6. Not to pick on the Globe Op-ed you cited too much more, but the best part of it is when it quotes The Spectator to “sum up the issue”… I don’t know if you’ve ever looked at The Spectator, but that’s pretty much the same as quoting a supermarket tabloid… Seriously… Next time you’re in one of those big box book stores that carries a selection of foriegn papers, look for a Spectator… Pretty hilarious stuff…

  7. Wikipedia has a good overview of CDHC.

  8. The talk about health insurance is almost like putting a bandaid on a chainsaw injury. In the scientific community it is well accepted that emotions play a role in 80% of our health issues. Yet western medicine is not able to address this aspect of being human. I learned this only too well, I was a research scientist working at U.C. Berkeley when I got ill after my father died. I had health insurance, and I still almost went broke when I got sick. The invention of the fMRI is helping us to see the role that emotions and social aspects of being human play in our health. In the past 10 years, new fields of psychoneuroimmunology, physiophilosophy, neuroscience, etc. have developed in response to what we now know.

    For instance did you know that personality plays a role in pharmaceutical drug uptake? Dr. Susan Folkman at UCSF did a study to look at why some AIDS patients did not respond to a very expensive anti-viral prescription. It turned out patients that are shy have different brain chemistry, and responded to the drug differently.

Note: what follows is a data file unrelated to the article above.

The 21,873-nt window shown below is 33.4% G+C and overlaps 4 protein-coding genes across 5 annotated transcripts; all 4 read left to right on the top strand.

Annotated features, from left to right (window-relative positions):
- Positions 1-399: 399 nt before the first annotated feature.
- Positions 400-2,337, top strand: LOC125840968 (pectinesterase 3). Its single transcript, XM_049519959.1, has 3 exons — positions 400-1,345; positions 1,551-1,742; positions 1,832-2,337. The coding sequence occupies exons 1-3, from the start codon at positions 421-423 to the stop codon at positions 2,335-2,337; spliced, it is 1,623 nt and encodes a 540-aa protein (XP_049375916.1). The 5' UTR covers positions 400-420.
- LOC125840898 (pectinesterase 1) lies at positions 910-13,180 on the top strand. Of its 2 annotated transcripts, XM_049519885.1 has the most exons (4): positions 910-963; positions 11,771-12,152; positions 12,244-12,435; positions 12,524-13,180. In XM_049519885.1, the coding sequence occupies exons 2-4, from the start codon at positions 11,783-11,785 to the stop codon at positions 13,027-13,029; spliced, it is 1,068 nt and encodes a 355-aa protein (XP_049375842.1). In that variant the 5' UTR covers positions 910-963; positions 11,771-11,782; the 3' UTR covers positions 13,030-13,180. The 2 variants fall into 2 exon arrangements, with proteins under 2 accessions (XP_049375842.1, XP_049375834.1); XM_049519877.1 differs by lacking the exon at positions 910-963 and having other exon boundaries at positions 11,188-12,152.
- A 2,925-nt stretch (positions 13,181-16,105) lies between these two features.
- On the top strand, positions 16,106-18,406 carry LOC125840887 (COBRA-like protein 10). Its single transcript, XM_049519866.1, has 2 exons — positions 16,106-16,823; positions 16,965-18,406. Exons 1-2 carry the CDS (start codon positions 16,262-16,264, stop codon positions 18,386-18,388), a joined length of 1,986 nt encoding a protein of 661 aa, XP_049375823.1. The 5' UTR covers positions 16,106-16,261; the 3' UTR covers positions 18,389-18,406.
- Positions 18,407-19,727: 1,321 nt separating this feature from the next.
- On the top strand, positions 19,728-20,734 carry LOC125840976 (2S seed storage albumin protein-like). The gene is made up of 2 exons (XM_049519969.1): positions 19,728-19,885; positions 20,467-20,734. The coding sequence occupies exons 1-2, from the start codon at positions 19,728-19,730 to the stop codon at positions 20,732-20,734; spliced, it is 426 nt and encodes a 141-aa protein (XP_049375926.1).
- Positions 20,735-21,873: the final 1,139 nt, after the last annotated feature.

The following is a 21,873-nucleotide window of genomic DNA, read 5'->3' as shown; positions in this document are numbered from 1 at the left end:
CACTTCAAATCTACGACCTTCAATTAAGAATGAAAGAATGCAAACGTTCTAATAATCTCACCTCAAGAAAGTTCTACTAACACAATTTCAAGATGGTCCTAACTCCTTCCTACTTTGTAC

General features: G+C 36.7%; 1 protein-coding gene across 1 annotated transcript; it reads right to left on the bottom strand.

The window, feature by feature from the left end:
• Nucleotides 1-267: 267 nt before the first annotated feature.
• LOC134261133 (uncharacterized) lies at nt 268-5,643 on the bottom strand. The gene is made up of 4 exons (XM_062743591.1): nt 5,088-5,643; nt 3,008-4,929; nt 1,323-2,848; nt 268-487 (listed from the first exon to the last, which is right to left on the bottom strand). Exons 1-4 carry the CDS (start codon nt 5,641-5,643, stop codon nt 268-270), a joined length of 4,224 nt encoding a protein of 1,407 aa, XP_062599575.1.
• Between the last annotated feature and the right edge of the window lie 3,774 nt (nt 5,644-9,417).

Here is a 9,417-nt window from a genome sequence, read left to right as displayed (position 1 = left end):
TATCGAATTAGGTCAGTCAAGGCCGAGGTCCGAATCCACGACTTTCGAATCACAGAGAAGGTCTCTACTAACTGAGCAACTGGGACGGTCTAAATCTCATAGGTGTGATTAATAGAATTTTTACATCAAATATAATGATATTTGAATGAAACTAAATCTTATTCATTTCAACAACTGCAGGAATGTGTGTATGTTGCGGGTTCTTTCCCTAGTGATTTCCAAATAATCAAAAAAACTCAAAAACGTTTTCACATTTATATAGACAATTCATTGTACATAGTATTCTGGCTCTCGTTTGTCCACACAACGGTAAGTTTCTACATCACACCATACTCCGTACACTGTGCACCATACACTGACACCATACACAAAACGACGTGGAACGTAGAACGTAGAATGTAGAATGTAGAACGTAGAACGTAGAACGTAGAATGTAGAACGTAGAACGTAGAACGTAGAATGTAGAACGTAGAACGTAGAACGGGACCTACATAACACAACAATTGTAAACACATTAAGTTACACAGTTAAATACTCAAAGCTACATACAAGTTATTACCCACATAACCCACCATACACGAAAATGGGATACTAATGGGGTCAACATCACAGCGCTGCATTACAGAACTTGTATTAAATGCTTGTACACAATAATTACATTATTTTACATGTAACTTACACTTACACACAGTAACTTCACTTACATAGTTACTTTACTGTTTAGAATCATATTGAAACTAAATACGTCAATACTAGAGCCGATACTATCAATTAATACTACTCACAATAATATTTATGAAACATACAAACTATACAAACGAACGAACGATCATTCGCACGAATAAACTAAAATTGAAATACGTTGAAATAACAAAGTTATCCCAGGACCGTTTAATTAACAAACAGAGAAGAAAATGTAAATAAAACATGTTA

What helped me was social, emotional, rest, good food, love, and an awareness that as a human being, I could not just work myself to death with stress. I learned this the hard way, and by discovering the wisdom of medical systems outside the U.S. Poor people would not have this option.

    Our health is not about just taking pills. In short, what I’m saying is that no matter how much money we spend on healthcare, we are tossing money at the titanic, and it is going down. Because western medicine needs to change from the foundation, to incorporate what humans need to be healthy, and STAY healthy. In other cultures, self care is a part of daily life, and here in the U.S. we treat ourselves like rental cars… drive yourself into the ground, don’t change the oil, don’t worry about a thing, until it breaks, and then we expect every miracle in the sun to be done for us.

    But the medical system we have is broken.

    I learned from this experience many things I can do to help take care of myself. I work in computer science, but I also studied to be a self-help instructor. So I created a website, to give people information, and help. The self-help is in 5 languages. And its free. Because
    I was suffering, and had nowhere to turn, but these things helped me get well.

    My point is, even if you have insurance its not enough
    because a) western medicine does not address the human mind and heart and b) the system itself is broken. Even if you have insurance, it may not help.

    We need something else.